clippers-donald-sterlingNew Orleans    Maybe in a weird, crazy way we are going to end up being able to find a silver lining in the dark cloud of the stark racism expressed recently by the Nevada rancher’s slavery bear hug and the Los Angeles Clippers’ owner’s snarling slurs to his mistress.  How could progressives have picked more outstanding representatives of the dug-in nature of racism than a 20-year law breaking squatter refusing to pay the government for grazing his cattle on Bureau of Land Management property or an 80-year old billionaire with a record of racial discrimination settlements for discrimination in his apartment empire giving racist advice to his multi-racial Mexican and African-American girlfriend?  You couldn’t order a present this good from Amazon even if you agreed to pay the shipping or find this on any aisle at Walmart’s among the 50,000 choices. 

            Almost as if it were planned rather than a coincidence, a federal judge in Wisconsin has now struck down the voter identification law there because it violates the 14th Amendment and also because it violates the Voting Rights Act as racially discriminatory.  In a 90-page opinion, he based his decision that voter ID’s are not only illegal because they were a solution looking for a non-existent problem, but also because he argued that 300,000 citizens in the state or 9% of the population, disproportionately made of racial minorities, were the people who lacked IDs and would therefore have voting obstacles.  Wisconsin will no doubt appeal, and the Supreme Court will have trouble not taking such a case.

            Supreme Court Justice Roberts is making his living claiming that racism and discrimination are so yesterday, over and done, that we no longer need affirmative action, voter protections or much of anything else in his lilywhite imaginary world.  But, now on the front pages day after day we have proof positive, way past all of the pretending, that there are deep veins of racism both among the high and mighty and the far flung and isolated, continuing to poison American life.

Too many of the big whoops have been lured into believing that they can buy a safe pass to conceal their hate.  One of the most tragic side stories in the Clippers’ saga is the role of the Los Angeles NAACP in giving multiple awards, whitewashing the owner in what one columnist called a “cash for karma” exchange. 

The fantasy of current racial harmony may be over thanks to these bums.  They make the reality of racism harder to ignore.  Justice cannot be based on a Beltway myopia, but an understanding of what exists everywhere across the country.  It also cannot be based on the way people pretend to operate, but what they really think, which is what determines what they really do.


Chris Paul Pushing the Union down the Court

140427175245-01-clippers-protest-story-topNew Orleans  In the category called “racist comments of the week,” Donald Sterling’s reported comments telling his former mistress not to bring African-Americans to the Los Angeles Clippers ball games or be seen with them, ended up topping the charts.  The Clippers team in protest wore their warm-up jerseys backwards, essentially hiding the team’s name, and saying they were playing for each other rather than the owner, and then proceeded to lose, pretty badly to the Golden State Warriors.  Sterling was barred from the game and debate has raged about how he will be punished by the league and the other owners, but controversy has also raged in some quarters about whether the Clippers should have boycotted and forfeited the game.   One New York Times’ columnist went so far as to say that years from now, the players are going to regret that they weren’t the men they should have been when they had the chance.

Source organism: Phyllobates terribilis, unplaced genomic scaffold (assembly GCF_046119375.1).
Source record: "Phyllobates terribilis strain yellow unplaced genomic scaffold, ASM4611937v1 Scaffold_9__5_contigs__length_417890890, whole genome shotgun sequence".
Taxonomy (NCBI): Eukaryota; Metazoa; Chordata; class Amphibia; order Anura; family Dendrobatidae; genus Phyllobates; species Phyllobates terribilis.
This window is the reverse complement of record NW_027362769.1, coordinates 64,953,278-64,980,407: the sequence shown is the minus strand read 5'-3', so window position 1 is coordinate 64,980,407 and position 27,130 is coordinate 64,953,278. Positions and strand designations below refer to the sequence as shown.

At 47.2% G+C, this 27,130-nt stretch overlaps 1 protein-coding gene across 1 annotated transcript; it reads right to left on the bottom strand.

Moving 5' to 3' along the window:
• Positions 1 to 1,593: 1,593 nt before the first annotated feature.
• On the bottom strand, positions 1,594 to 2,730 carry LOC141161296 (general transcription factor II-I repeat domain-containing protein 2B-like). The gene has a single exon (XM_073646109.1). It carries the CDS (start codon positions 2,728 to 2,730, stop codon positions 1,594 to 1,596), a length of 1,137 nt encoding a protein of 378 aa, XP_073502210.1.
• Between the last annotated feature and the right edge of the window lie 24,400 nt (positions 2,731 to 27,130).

The acknowledged leader of the Clippers is their point guard, the incomparable Chris Paul.  In my family we’re Chris Paul fans from his multi-year stint with the New Orleans team, now the Pelicans.  In every way he’s a class act and I’ve continued to follow him closely, and I’m especially proud of not just his court play, but also his leadership of NBA Players’ Association as their union president. 

            Sterling’s remarks have been condemned by every major voice for the players including LeBron James and Michael Jordan who have said there is no place for him in the NBA.  Magic Johnson has said he’ll never go to another game while Sterling owns the Clippers and feels sorry for his friends, Chris Paul and Doc Rivers, the coach. 

Maybe I’m biased too much in Paul’s favor, but I read his statements about an “aggressive” response by the union and pushing the role of Kevin Johnson, former NBA all-star and Mayor of Sacramento, in leading the search for a new executive director and an expanded voice for the players, as seizing the opportunity to make the most out of the crisis to build the union and the players’ voice.  Paul, a perpetual assist leader and court manager, undoubtedly had a strong role in the Clippers courtside decision.   I think this is a big opportunity for the union, and that Paul is going for another assist, seeing an opening, and pushing the union down the court to the goal.